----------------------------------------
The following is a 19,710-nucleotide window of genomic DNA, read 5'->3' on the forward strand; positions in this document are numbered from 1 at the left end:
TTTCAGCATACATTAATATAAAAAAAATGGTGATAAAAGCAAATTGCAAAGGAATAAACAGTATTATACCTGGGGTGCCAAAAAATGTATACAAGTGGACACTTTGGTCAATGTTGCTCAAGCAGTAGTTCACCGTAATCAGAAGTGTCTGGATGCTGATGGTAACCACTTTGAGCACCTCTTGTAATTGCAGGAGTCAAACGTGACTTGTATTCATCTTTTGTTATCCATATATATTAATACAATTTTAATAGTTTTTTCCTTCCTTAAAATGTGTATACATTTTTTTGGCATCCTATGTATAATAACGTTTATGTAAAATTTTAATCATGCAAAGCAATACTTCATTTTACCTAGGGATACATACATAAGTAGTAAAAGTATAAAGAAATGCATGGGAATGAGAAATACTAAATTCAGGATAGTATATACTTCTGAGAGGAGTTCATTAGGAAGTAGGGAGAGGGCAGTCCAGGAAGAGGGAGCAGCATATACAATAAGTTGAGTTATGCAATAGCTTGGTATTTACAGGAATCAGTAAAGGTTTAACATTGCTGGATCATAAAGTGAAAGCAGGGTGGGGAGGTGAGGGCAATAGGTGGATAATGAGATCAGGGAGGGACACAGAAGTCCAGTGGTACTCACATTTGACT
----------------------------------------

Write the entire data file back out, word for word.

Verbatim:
The following is a 19,710-nucleotide window of genomic DNA, read 5'->3' on the forward strand; positions in this document are numbered from 1 at the left end:
TTTCAGCATACATTAATATAAAAAAAATGGTGATAAAAGCAAATTGCAAAGGAATAAACAGTATTATACCTGGGGTGCCAAAAAATGTATACAAGTGGACACTTTGGTCAATGTTGCTCAAGCAGTAGTTCACCGTAATCAGAAGTGTCTGGATGCTGATGGTAACCACTTTGAGCACCTCTTGTAATTGCAGGAGTCAAACGTGACTTGTATTCATCTTTTGTTATCCATATATATTAATACAATTTTAATAGTTTTTTCCTTCCTTAAAATGTGTATACATTTTTTTGGCATCCTATGTATAATAACGTTTATGTAAAATTTTAATCATGCAAAGCAATACTTCATTTTACCTAGGGATACATACATAAGTAGTAAAAGTATAAAGAAATGCATGGGAATGAGAAATACTAAATTCAGGATAGTATATACTTCTGAGAGGAGTTCATTAGGAAGTAGGGAGAGGGCAGTCCAGGAAGAGGGAGCAGCATATACAATAAGTTGAGTTATGCAATAGCTTGGTATTTACAGGAATCAGTAAAGGTTTAACATTGCTGGATCATAAAGTGAAAGCAGGGTGGGGAGGTGAGGGCAATAGGTGGATAATGAGATCAGGGAGGGACACAGAAGTCCAGTGGTACTCACATTTGACT